As a result, start-ups and technology companies are now driving the innovation in the industry. Search engine operators and social networks such as Facebook, Instagram, and WeChat have already established advantages in key phases of the travel journey—inspiration, search, and sharing. That leaves travel suppliers and intermediaries with two related necessities: maintaining “ownership” of their customers and data, and needing to collaborate with others to break down silos, improve the customer experience, and generate new sources of revenue.

    An Interview with the Executive Chairman of Surf Air

    Sudhin Shahani is the executive chairman of Surf Air, a California-based “all you can fly” airline travel club that offers its members unlimited flights for a flat monthly fee. In a recent interview, he spoke about the future of travel.

    What do you see as the biggest changes that are likely to take place in travel over the next five to ten years?

    There will be dramatic change in every phase of the travel experience for both leisure and business travel. Leisure travel will become more convenient and more personalized, and there will be more premium, personalized services for the business traveler.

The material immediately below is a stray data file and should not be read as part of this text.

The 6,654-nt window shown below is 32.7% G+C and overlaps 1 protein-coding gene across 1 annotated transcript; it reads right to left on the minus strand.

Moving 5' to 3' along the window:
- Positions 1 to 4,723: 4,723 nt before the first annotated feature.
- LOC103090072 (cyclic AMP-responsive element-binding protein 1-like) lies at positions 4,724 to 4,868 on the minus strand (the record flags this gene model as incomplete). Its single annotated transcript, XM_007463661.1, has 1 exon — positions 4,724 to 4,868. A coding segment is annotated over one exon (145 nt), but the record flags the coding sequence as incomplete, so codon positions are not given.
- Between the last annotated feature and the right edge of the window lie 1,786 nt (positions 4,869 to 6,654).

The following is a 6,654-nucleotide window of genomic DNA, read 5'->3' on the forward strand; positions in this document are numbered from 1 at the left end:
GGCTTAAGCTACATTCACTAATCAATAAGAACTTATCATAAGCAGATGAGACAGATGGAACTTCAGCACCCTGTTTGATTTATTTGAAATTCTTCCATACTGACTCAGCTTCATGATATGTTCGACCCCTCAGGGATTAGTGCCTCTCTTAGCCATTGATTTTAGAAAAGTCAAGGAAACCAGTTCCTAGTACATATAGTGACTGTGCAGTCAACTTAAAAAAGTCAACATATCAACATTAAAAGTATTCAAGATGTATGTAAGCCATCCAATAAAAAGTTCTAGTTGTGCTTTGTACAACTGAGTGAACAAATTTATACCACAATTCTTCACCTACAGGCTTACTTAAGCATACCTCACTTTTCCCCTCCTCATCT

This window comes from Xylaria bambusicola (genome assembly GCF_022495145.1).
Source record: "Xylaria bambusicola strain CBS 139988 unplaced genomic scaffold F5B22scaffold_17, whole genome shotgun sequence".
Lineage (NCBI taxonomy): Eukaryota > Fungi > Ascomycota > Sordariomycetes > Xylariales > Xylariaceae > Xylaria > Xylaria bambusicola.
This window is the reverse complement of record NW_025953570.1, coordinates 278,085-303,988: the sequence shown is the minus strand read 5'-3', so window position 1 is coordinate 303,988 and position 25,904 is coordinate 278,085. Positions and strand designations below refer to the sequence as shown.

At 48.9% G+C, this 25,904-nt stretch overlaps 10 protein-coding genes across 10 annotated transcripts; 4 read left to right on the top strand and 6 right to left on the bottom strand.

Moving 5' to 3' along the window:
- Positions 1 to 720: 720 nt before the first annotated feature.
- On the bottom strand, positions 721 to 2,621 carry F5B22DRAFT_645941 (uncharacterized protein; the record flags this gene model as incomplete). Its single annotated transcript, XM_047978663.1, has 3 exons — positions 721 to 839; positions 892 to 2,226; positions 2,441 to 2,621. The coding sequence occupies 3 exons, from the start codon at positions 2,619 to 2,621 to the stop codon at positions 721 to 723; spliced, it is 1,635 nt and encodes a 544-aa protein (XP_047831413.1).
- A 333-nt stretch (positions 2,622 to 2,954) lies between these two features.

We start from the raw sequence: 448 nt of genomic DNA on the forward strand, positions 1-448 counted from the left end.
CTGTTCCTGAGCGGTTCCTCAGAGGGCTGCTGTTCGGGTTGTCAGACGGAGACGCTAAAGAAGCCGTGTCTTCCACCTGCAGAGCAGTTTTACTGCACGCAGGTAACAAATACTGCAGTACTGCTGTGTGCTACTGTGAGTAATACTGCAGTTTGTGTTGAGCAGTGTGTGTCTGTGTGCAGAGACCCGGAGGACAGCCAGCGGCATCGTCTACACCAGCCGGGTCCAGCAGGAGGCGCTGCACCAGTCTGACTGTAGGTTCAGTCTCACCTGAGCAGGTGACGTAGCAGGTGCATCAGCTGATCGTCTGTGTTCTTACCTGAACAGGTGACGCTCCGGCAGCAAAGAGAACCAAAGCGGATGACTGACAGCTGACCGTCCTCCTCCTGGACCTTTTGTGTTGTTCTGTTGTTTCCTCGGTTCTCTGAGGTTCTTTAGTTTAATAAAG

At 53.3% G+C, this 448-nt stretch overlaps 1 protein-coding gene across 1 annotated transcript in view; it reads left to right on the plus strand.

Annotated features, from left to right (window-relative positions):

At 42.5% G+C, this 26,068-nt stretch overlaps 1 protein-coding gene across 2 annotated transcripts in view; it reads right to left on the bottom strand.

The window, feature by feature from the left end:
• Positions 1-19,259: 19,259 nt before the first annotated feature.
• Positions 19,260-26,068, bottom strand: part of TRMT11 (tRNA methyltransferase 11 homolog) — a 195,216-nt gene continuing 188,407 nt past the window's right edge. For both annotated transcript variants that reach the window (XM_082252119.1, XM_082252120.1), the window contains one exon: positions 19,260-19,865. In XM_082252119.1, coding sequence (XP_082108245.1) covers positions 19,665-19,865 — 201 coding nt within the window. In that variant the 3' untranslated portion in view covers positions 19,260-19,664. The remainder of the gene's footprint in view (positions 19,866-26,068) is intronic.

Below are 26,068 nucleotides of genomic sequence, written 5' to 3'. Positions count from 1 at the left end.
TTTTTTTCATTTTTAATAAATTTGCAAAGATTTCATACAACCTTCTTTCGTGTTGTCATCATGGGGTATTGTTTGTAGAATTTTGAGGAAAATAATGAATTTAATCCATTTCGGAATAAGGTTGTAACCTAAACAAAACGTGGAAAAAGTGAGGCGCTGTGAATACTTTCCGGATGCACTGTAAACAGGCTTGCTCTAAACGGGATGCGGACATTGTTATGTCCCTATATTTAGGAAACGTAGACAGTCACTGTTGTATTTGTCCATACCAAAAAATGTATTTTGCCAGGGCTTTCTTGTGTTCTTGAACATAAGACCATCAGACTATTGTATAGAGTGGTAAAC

Looking at leisure travel, virtual reality will be a fully developed tool that helps travelers to experience anything, anywhere, and to decide if it’s the right choice for them. But it won’t be a substitute for the real experience, of course, so it will increase the demand for leisure travel.

    The planning and booking processes will be much less fragmented. They will be more curated, based on where friends and similar consumers have gone and what they liked.

    On the day of travel, I think you’ll see a smoother, more automated airport experience. I also think you’ll see much more point-to-point travel, using a wider set of smaller airports that are easier to get to and less congested than the big airports are today.